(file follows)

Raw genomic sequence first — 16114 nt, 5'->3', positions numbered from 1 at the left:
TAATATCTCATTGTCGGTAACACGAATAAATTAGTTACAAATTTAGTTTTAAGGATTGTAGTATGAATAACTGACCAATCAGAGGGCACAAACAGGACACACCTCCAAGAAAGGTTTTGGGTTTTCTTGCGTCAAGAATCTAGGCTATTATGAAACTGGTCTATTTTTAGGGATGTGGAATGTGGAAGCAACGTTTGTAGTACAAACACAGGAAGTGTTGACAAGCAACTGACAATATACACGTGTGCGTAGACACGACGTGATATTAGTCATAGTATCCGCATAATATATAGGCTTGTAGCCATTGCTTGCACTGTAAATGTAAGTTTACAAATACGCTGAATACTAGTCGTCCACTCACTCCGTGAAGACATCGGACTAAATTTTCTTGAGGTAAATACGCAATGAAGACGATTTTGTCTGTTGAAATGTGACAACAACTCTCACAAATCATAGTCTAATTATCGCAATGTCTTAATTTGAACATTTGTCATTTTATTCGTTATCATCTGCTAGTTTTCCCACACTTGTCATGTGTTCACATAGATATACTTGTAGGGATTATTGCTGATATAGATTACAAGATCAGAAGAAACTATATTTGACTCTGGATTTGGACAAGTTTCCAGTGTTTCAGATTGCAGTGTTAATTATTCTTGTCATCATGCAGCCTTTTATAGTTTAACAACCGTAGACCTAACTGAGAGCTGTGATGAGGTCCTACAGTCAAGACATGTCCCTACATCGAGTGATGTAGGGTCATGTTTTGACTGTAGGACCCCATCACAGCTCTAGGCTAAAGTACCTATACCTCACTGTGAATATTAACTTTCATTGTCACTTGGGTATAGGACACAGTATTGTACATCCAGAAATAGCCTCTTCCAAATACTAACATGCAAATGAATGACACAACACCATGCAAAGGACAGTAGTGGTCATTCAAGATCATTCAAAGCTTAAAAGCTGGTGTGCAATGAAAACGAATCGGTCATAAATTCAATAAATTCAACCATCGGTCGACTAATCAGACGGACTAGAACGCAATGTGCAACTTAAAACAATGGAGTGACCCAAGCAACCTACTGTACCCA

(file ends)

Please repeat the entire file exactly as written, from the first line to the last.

Raw genomic sequence first — 16114 nt, 5'->3', positions numbered from 1 at the left:
TAATATCTCATTGTCGGTAACACGAATAAATTAGTTACAAATTTAGTTTTAAGGATTGTAGTATGAATAACTGACCAATCAGAGGGCACAAACAGGACACACCTCCAAGAAAGGTTTTGGGTTTTCTTGCGTCAAGAATCTAGGCTATTATGAAACTGGTCTATTTTTAGGGATGTGGAATGTGGAAGCAACGTTTGTAGTACAAACACAGGAAGTGTTGACAAGCAACTGACAATATACACGTGTGCGTAGACACGACGTGATATTAGTCATAGTATCCGCATAATATATAGGCTTGTAGCCATTGCTTGCACTGTAAATGTAAGTTTACAAATACGCTGAATACTAGTCGTCCACTCACTCCGTGAAGACATCGGACTAAATTTTCTTGAGGTAAATACGCAATGAAGACGATTTTGTCTGTTGAAATGTGACAACAACTCTCACAAATCATAGTCTAATTATCGCAATGTCTTAATTTGAACATTTGTCATTTTATTCGTTATCATCTGCTAGTTTTCCCACACTTGTCATGTGTTCACATAGATATACTTGTAGGGATTATTGCTGATATAGATTACAAGATCAGAAGAAACTATATTTGACTCTGGATTTGGACAAGTTTCCAGTGTTTCAGATTGCAGTGTTAATTATTCTTGTCATCATGCAGCCTTTTATAGTTTAACAACCGTAGACCTAACTGAGAGCTGTGATGAGGTCCTACAGTCAAGACATGTCCCTACATCGAGTGATGTAGGGTCATGTTTTGACTGTAGGACCCCATCACAGCTCTAGGCTAAAGTACCTATACCTCACTGTGAATATTAACTTTCATTGTCACTTGGGTATAGGACACAGTATTGTACATCCAGAAATAGCCTCTTCCAAATACTAACATGCAAATGAATGACACAACACCATGCAAAGGACAGTAGTGGTCATTCAAGATCATTCAAAGCTTAAAAGCTGGTGTGCAATGAAAACGAATCGGTCATAAATTCAATAAATTCAACCATCGGTCGACTAATCAGACGGACTAGAACGCAATGTGCAACTTAAAACAATGGAGTGACCCAAGCAACCTACTGTACCCA